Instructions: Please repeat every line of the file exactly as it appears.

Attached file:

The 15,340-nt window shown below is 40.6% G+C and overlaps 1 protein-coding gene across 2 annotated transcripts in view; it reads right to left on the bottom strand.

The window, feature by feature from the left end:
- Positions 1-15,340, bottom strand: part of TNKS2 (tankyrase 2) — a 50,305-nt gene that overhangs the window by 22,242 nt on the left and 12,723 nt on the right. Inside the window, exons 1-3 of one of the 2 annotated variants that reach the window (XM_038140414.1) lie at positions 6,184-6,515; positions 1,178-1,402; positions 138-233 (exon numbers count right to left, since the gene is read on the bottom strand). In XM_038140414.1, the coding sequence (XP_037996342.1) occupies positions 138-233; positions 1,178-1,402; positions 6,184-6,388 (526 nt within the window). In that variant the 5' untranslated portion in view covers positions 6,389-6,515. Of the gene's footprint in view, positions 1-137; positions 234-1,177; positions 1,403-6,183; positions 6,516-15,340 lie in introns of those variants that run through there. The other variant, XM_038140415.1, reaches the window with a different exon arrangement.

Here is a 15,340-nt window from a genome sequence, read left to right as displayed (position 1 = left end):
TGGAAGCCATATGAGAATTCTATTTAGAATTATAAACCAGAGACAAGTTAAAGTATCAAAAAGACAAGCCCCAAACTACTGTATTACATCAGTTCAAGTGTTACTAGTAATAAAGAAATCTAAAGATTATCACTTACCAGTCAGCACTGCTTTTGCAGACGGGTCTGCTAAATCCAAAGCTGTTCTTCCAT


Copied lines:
The 15,340-nt window shown below is 40.6% G+C and overlaps 1 protein-coding gene across 2 annotated transcripts in view; it reads right to left on the bottom strand.

The window, feature by feature from the left end:
- Positions 1-15,340, bottom strand: part of TNKS2 (tankyrase 2) — a 50,305-nt gene that overhangs the window by 22,242 nt on the left and 12,723 nt on the right. Inside the window, exons 1-3 of one of the 2 annotated variants that reach the window (XM_038140414.1) lie at positions 6,184-6,515; positions 1,178-1,402; positions 138-233 (exon numbers count right to left, since the gene is read on the bottom strand). In XM_038140414.1, the coding sequence (XP_037996342.1) occupies positions 138-233; positions 1,178-1,402; positions 6,184-6,388 (526 nt within the window). In that variant the 5' untranslated portion in view covers positions 6,389-6,515. Of the gene's footprint in view, positions 1-137; positions 234-1,177; positions 1,403-6,183; positions 6,516-15,340 lie in introns of those variants that run through there. The other variant, XM_038140415.1, reaches the window with a different exon arrangement.

Here is a 15,340-nt window from a genome sequence, read left to right as displayed (position 1 = left end):
TGGAAGCCATATGAGAATTCTATTTAGAATTATAAACCAGAGACAAGTTAAAGTATCAAAAAGACAAGCCCCAAACTACTGTATTACATCAGTTCAAGTGTTACTAGTAATAAAGAAATCTAAAGATTATCACTTACCAGTCAGCACTGCTTTTGCAGACGGGTCTGCTAAATCCAAAGCTGTTCTTCCAT